Richard Harris - Limerick-born actor widely regarded as one of the finest Irish actors of all time.

So there you have it. Stay tuned for the next set of polls.

No doubt many of you will both support and oppose many of the names listed here but sure tis all part of the process. Now get voting for your favourites, folks!

Wednesday, November 15, 2006


The 100 Greatest Irish People

Update: Thank you for your great response to my request for suggestions to the '100 Greatest Irish People' list which, coupled with some emailed suggestions, topped the 60+ mark. I have taken a number of your suggestions on board which I've added to the number below.

It's been a while since I've posted on United Irelander and so I decided I'd return with a very ambitious post that I've always wanted to try.

I'm sure a lot of you remember the 100 Greatest Britons programme from 2002 from our neighbours across the water. Well while other countries adopted this idea, here in Ireland, (surprise, surprise) we did not make an effort and I've always felt that was a bit of a shame. After all, no one dwells and argues about their history more than us right?

So with RTE unwilling to take a stab at it, I figured here in the Blog O'Sphere we should all give it a go. I could compile a list myself but I'd rather get input and ideas from others to give it a bit of a broader appeal.

With that being the case I've written out a decent sized list below of notable Irish figures who I feel are deserving of a mention. What I'm hoping is that those of you reading this will add any names to the list who you feel deserve to be included. Feel free to criticise any names I've come up with too. This is not the finished list yet of course.

I have come up with the following names based upon their contribution to Irishness and Irish society as well as their impact upon the world at large.

Since I'm sure it will come up, I feel certain figures warrant inclusion on the list even if they were not born in the island. For example James Connolly, Eamon de Valera, St Patrick etc can be classed as Irish people. In the 100 Greatest Britons list, Freddie Mercury was included even though he was born in Zanzibar to Western Indian Parsi parents. I think that was correct. Having said that I do feel certain figures with Irish roots do not warrant inclusion. For example while John F. Kennedy and John Lennon were great figures proud of their Irish heritage, they are rightly regarded as great Americans and Britons respectively and it would be a bit farcical to include them.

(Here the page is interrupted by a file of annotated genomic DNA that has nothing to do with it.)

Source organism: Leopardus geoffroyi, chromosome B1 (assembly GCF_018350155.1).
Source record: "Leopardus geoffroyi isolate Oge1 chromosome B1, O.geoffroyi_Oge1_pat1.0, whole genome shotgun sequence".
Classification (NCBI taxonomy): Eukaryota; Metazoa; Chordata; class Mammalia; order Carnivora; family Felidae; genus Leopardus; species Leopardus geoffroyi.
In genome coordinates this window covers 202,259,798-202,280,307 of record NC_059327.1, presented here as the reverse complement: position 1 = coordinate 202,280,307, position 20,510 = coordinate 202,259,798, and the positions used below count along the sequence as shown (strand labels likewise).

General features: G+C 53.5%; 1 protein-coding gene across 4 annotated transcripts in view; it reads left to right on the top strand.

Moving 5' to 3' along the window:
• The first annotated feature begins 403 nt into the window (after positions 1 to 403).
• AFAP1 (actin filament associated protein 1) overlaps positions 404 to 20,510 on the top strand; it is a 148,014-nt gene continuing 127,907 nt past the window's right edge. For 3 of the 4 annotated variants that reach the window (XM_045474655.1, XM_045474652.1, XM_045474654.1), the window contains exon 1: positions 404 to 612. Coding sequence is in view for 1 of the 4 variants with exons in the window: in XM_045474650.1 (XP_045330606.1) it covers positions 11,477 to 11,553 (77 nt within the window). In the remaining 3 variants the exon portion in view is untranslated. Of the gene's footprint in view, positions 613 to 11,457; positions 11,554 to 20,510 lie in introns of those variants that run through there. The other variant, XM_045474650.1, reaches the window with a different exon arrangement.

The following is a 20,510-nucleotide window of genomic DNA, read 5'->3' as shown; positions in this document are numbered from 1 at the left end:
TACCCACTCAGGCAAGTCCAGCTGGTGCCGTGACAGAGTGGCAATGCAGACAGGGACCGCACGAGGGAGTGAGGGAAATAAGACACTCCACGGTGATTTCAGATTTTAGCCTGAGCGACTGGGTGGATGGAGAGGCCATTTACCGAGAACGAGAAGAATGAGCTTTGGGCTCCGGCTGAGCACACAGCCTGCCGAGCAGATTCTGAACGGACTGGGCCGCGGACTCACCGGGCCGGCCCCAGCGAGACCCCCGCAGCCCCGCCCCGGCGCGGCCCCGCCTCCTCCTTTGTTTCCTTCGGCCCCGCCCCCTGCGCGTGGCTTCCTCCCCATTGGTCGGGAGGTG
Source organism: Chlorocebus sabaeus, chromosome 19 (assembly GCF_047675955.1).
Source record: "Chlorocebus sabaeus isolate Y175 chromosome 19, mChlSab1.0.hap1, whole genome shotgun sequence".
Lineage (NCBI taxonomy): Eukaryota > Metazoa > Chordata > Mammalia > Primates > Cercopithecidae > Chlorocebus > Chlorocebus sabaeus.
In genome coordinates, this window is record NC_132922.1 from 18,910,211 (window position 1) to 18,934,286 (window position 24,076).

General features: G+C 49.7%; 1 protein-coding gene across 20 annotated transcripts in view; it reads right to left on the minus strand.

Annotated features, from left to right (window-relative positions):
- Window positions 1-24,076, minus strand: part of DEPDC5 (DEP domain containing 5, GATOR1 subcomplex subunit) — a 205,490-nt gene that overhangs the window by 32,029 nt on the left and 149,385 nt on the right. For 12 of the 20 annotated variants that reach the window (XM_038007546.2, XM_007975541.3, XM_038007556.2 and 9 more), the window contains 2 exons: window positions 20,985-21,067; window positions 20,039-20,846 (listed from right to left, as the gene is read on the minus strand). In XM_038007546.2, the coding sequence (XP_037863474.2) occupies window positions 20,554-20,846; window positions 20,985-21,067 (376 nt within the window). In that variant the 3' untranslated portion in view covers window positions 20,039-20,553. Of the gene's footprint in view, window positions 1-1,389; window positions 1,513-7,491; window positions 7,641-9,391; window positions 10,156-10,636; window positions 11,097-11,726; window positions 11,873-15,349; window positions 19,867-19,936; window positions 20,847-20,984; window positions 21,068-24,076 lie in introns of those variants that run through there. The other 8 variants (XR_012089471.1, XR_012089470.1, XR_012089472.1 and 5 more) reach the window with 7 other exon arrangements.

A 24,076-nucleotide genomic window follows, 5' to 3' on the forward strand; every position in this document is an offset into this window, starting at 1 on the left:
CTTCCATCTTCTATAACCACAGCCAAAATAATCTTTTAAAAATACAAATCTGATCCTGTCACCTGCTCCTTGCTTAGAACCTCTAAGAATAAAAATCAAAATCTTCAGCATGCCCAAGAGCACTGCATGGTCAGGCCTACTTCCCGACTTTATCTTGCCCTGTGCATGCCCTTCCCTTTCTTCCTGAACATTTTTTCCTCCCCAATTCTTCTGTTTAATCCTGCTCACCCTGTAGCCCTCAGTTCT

Finally I will simply point out that this concept is designed to be a bit of fun and to hopefully stir up some good natured debate on our history. I'm not trying to be patronising or to propagate my politics (which is why I welcome your input).

So with that out of the way here are some names, in no particular order, which I feel warrant inclusion.

Ernest Shackleton

Oscar Wilde

Johnathan Swift

Bram Stoker

Roger Casement

William Butler Yeats

John Millington Synge

Gay Byrne

John Barry

Duke of Wellington

Michael Collins

Bob Geldof

Saint Patrick

Phil Lynott

Oliver Plunkett

Daniel O'Connell

Charles Stewart Parnell

Eamon de Valera

John Philip Holland

Robert Boyle

George Best

Roy Keane

Tom Crean

Arthur Guinness


Lady Gregory

Francis Ledwidge

James Larkin

Samuel Beckett

Robert Emmet

Brendan Behan

Maude Gonne

Countess Markiewicz

Sean McBride

C.S. Lewis

Henry Joy McCracken

Douglas Hyde

Edmund Rice

Wolfe Tone

Thomas Clarke

John Redmond

Patrick Pearse

Terence McSwiney

Edmund Burke

St Brendan

Thomas Ashe

Hugh O'Donnell

Arthur Griffith

Sean Lemass

Michael Davitt

Thomas Russell

Erskine Childers

T.K. Whitaker

Edward Carson

James Connolly

Kevin O'Higgins

Richard Harris

Peter O'Toole

Brian Boru

Hugh O'Neill

Grace O'Malley

Patrick Kavanagh

Phelim O'Neill

James Joyce

Sean O'Casey

George Bernard Shaw

Sean O'Riada

Mick O'Connell

Sean O'Neill

Terence O'Neill

Sean Purcell

Christy Ring

Jack Lynch

Garret Fitzgerald

Flann O'Brien

Seamus Heaney

John Hume

Eoghan Rua O'Neill

Patrick Sarsfield

Michael O'Leary

Ernest Walton

William Rowan Hamilton

Van Morrisson

Anne Devlin

Edmund Ignatius Rice

Henry Grattan

Lord Edward Fitzgerald

Hans Sloane

Lord Castlereagh

Lord Londonderry, Marquis of Downshire

Viscount Alanbrooke

John Scotus

George Berkeley

William Parsons

Charles Parsons

John Boyle O'Reilly

Thomas Addis Emmet

Thomas Francis Meagher

Willie John McBride

Harry Clarke

Paul McGrath

Lord Kelvin

Alex Higgins

Michael O'Leary

John Tyndall

Martin Sheridan

Peadar O'Donnell

Bobby Sands

Harry Ferguson

Lord Pirrie

Thomas Andrews

Chaim Herzog

Susan Jocelyn Bell

Professor Patrick Thornberry

William Massey

John Ballance

Fr. Murphy

Mary Robinson

Shane O'Neill

Issac Butt

John Kelly of Killane

Msgr. Denis Faul.

Monday, November 06, 2006


RUC and UDR murdered Irish people

It's been revealed today that an international panel of experts have concluded that members of the RUC and UDR colluded with loyalist paramilitaries in 74 murders in the 1970s.

The four-strong team examined 76 killings between 1972 and 1977 and said there was evidence of collusion in all but two of the cases.